Do you recommend any perimenopause supplements/ treatments that will help support one hormonally in their 40s?
I recommend all women try to get some basic bloods done: ferritin (iron), B12, folate, vitamin D and folate. If these are sub-optimal women can be left feeling low, tired and flat. Thyroid health is also important at this time of life and many of the symptoms mimic those of perimenopause: thinning hair, fatigue, weight gain, insomnia, anxiety and irritability, so if women can get their thyroid levels checked at the same time as their baseline bloods, even better.
I try not to recommend blanket supplements as everyone is so individual but there are a few basics that I think most women benefit from. Everyone needs a Vitamin D (ideally with a K2 as this helps with bone health) as we can’t get enough from food alone and some omega 3 if they’re not eating two portions of oily fish a week. For vegans/vegetarians who don’t eat fish, invest in an algae oil like Vim & Vigour by Bare Biology.
A good B complex (containing all 8 B vitamins) can be beneficial for energy levels and healthy hormone synthesis, while magnesium very often helps with things like sleep and restless legs, particularly if taken before bed. Look for a glycinate variety as it’s well absorbed and aim for around 350mg. Creatine monohydrate is also deserving of a place in a perimenopausal women’s stack - it helps with muscle building and exercise performance and emerging science suggests it may also help with cognition.
This isn’t nutrition or supplement related but carving out regular quiet time for yourself is so critical to good mental health and many women aren’t very good at giving themselves time out. Putting boundaries in place and being able to say ‘no’ to things you simply do not want to do is liberating at any time of life but especially during perimenopause when really you just need to be focusing on yourself as much as you can. Lots of my clients don’t enjoy meditating (it’s not for everyone!) so I tell them to make sure they weave pockets of silence into their day to keep their mental health in check. A solo walk in the park or a bath and a book are the best therapies for a frazzled mind.
What foods are good for perimenopause? Please share your expert-approved nutrition guide for perimenopausal women.
Blood sugar control is crucial to help with mood, energy, sleep and weight management. It’s often overlooked but is a really quick fix for most women. Start by ensuring every meal includes what I call the key 3: protein, fibre and fats. Having all 3 of these on board slows down the release of sugars and helps you maintain a steady glucose state. This is most important at breakfast because starting the day right means you stay on this nice even energy buzz. Traditional breakfast choices like toast with jam, cereal, orange juice aren’t doing us any favours. A better choice would be Greek yoghurt or soy yoghurt if you’re vegan - they both have decent levels of protein - plus a tablespoon of ground flax for the fibre and a little nut butter for some healthy fat. Add in some berries for antioxidants and some extra fibre plus some sweetness and you have a pretty unbeatable start to the day.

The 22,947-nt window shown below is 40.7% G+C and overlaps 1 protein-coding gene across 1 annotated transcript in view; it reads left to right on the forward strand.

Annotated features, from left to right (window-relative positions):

I follow the same principle for lunch. I ask my clients to fill in food diaries before our consultations and I see a lot of soup and salads or sandwiches for lunch. These women invariably feel shattered around 3 or 4pm because they haven’t had enough protein. Soup and salad is fine but add in some protein: some tofu or one of those pre-cooked mackerel fillets or some lentils.
Calcium is crucial for bone health. You need 700mg a day if you’re under 50 and 1200mg if you’re over 50. You can get it from dairy, fish with small bones (such as sardines), fortified plant milk (check the label), broccoli, figs, kale, sesame seeds and figs.
You don’t have to be vegan but a plant-focused diet is really helpful for the antioxidants that mop up free radicals that can damage cells and accelerate ageing. Fibre is the unsung hero of the nutrition world. It keeps our digestion regular (constipation can be a problem during perimenopause) and it feeds the trillions of bacteria that reside in our gut. Good gut health has benefits throughout the body and impacts every organ. It can affect mood, brain function, skin and heart health.
Healthy fats are needed to make hormones but also for a strong skin barrier (which women often find gets compromised at this time due to a lack of oestrogen) and to absorb certain vitamins: A, D, E and K all of which play a key role in skin health.